(BPT) - People have been drawn to the Adirondack Coast for centuries. Since Europeans first explored it, this fertile valley and its resources have been sought after and fought over, and we have the historic sites and museums to prove it. Spend a day or a week hopping from location to location and enjoy the breathtaking landscape along the way. It’s history with a side of scenery — what could be better?
Explore this impressive fort and see history recreated down to the minutest detail. Whether you’re a military history buff or have an interest in early architecture, historic preservation, art, gardening or landscaping, you’ll find it here.
Three floors of art, period furnishings, revolving exhibits and an extensive research collection all reside within this replica of Thomas Hancock’s Georgian mansion on Beacon Hill in Boston.
Ironville calls itself the birthplace of the electrical age, and it also has ties to the region’s iron industry and the Civil War. This collection of the main house, carriage barn and homestead outbuildings includes a replica bloomery forge and an extensive array of Civil War–era artifacts.
Open from sunrise to sunset, this 500-acre site contains ruins of two National Historic Landmarks: the French Fort Saint Frederic and the British His Majesty’s Fort at Crown Point. The museum houses century-old artifacts unearthed on site and an audio-visual show detailing this critical location on Lake Champlain.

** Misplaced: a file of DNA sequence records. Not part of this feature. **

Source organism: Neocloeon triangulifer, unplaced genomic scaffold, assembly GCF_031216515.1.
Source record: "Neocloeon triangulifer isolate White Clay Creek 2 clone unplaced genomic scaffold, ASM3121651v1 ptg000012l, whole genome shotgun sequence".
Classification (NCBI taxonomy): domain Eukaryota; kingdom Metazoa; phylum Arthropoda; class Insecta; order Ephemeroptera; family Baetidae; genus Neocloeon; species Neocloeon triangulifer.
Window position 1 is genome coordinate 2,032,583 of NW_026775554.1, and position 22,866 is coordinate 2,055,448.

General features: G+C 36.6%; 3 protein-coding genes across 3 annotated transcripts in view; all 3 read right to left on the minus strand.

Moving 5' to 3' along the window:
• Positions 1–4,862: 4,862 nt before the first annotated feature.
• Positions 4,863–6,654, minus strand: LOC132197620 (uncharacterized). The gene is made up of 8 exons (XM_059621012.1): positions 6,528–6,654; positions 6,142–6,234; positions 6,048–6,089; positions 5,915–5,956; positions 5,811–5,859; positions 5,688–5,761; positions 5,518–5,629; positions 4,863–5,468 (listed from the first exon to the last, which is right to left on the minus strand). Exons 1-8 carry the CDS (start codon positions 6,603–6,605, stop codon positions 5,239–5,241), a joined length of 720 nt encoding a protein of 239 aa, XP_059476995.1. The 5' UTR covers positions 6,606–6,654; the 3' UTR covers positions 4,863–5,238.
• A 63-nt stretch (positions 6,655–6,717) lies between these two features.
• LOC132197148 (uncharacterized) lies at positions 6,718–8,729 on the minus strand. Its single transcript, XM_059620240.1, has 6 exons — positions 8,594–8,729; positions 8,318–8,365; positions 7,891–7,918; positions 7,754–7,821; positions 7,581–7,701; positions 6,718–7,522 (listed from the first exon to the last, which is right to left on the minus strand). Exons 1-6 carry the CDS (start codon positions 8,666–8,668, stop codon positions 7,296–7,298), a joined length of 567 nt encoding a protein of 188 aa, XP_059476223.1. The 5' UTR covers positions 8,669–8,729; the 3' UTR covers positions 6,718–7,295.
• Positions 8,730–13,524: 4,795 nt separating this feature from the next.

Built as a humble navigational aid in 1858, this lighthouse underwent an elaborate transformation during the early 1900s to honor the 300th anniversary of Samuel de Champlain’s exploration of his namesake lake. Make sure you check out the Rodin and Heber sculptures on the exterior of the lighthouse.
This historic 1780s tavern was visited by former presidents and is a short, scenic bridge walk from the Crown Point State Historic Site and lighthouse. When the British arrived in 1759, the outlying buildings were burned and only the chimneys remained, giving the peninsula its name.
Located within an original carriage house, this museum will introduce you to the workings of the mining industry, which was strongly linked to the town of Moriah’s history from the early 1800s to the 1970s.
This vast museum is housed in a 100-year-old public school building. Climb a historic Adirondack fire tower and enjoy multiple floors containing exhibits, collections and over two centuries of artifacts showcasing the history of Essex County’s 18 towns.
Take a drive on the 3-mile-long Willsboro Point peninsula to visit one of the oldest log cabins in America. The structure was built in the late 1700s by Revolutionary War veteran Samuel Adsit and was once home to a family of 16.
This museum uncovers another layer of Lake Champlain’s role in American history — the Champlain Line of the underground railroad. Learn the stories of runaway slaves attempting to reach Canada during the mid-1800s, and of the network of local residents who aided these freedom seekers.